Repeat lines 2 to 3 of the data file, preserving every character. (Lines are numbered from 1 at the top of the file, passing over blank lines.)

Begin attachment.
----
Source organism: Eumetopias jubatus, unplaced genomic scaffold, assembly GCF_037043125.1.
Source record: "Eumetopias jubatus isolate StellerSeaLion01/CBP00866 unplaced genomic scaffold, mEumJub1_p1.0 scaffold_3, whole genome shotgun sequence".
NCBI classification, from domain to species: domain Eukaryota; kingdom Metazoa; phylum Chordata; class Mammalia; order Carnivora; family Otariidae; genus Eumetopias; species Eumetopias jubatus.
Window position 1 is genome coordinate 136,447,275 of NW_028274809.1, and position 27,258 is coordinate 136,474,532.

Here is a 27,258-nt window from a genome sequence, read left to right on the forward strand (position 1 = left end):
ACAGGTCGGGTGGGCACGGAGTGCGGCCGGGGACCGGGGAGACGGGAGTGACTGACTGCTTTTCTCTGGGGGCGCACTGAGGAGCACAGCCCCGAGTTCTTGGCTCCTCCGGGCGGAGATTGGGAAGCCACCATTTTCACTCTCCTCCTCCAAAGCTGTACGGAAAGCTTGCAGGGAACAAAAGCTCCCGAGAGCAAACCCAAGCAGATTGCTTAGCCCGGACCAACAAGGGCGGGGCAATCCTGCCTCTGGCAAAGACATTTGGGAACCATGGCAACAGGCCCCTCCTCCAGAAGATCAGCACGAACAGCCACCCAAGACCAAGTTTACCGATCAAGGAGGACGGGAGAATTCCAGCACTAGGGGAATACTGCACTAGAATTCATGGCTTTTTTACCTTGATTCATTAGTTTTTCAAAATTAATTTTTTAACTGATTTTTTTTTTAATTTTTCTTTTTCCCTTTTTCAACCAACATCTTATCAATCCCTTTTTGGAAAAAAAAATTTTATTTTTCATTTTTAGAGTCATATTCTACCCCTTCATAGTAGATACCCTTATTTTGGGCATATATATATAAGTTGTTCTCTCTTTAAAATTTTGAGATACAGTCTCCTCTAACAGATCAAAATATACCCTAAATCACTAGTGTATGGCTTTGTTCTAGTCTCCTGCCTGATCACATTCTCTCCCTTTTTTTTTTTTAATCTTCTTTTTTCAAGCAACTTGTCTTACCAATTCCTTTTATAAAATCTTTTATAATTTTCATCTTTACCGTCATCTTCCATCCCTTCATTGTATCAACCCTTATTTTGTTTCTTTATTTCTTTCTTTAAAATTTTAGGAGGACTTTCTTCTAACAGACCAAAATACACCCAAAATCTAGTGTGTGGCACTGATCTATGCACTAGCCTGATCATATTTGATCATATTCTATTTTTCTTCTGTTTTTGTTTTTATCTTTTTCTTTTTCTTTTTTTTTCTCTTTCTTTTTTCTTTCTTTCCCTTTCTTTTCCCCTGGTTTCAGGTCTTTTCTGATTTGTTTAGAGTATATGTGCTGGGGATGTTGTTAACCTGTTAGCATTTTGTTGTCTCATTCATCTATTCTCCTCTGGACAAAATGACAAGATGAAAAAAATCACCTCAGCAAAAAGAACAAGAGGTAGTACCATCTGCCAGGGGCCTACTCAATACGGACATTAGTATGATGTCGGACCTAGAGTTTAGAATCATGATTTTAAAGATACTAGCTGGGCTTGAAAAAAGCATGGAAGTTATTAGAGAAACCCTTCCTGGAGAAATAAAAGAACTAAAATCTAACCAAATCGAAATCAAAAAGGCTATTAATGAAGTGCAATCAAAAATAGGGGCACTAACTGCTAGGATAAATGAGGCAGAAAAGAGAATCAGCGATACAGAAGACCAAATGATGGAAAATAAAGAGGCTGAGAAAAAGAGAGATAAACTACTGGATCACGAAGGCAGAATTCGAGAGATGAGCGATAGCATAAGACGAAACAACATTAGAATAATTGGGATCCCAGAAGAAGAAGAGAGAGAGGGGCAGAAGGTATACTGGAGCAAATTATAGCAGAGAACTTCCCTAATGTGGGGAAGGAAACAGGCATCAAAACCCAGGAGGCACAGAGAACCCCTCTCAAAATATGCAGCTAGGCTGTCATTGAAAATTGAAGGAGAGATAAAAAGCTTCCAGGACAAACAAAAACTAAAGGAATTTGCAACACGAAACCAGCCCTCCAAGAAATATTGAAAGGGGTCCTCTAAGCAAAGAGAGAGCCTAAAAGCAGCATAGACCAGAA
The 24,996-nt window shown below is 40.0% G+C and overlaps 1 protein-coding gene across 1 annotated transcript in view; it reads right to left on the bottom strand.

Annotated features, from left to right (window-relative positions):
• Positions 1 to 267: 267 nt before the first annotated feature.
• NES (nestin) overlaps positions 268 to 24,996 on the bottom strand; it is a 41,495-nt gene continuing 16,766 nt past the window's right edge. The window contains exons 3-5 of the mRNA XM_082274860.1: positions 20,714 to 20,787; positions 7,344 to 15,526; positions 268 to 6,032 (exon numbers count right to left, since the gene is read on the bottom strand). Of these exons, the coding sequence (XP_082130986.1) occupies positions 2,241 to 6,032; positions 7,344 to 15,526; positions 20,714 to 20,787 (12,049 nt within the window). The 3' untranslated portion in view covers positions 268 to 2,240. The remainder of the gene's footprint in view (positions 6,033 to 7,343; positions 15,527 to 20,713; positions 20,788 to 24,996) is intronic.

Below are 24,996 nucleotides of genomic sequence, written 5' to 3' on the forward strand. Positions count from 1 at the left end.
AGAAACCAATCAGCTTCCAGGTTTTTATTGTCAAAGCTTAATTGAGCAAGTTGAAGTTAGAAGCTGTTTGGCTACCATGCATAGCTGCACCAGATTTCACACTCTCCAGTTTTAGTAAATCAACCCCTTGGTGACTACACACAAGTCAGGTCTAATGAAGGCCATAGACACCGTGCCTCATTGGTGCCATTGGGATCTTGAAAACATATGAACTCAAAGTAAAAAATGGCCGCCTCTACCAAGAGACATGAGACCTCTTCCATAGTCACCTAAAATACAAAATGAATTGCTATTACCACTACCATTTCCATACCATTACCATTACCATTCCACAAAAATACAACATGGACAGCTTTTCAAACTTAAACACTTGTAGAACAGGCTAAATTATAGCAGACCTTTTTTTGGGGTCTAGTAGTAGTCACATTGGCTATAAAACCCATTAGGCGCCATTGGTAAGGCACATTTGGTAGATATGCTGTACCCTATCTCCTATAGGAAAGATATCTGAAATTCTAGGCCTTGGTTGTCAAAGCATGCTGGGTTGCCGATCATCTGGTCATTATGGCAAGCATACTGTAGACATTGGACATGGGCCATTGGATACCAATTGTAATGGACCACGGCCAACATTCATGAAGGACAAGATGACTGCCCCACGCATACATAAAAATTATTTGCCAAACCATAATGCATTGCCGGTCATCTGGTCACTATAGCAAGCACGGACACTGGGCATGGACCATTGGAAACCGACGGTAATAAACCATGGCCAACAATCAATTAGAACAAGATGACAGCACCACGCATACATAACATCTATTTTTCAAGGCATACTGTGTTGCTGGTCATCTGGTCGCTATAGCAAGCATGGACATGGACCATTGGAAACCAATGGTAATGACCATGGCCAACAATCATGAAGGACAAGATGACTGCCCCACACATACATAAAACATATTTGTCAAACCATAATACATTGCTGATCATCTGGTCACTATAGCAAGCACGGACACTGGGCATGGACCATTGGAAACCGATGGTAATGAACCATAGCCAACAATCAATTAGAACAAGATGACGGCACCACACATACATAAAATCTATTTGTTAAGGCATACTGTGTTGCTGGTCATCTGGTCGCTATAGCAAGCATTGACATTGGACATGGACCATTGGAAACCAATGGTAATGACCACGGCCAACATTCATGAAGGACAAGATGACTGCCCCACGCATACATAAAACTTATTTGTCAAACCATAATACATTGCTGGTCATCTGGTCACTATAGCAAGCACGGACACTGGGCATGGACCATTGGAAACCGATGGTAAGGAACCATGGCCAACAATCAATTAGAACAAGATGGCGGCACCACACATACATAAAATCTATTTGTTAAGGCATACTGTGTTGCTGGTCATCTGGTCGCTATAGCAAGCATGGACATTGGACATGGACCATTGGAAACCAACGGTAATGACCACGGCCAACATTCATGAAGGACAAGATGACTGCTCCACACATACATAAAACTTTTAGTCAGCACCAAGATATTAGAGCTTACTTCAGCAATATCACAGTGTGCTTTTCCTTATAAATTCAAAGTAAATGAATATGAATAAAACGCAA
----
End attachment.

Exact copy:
Source record: "Eumetopias jubatus isolate StellerSeaLion01/CBP00866 unplaced genomic scaffold, mEumJub1_p1.0 scaffold_3, whole genome shotgun sequence".
NCBI classification, from domain to species: domain Eukaryota; kingdom Metazoa; phylum Chordata; class Mammalia; order Carnivora; family Otariidae; genus Eumetopias; species Eumetopias jubatus.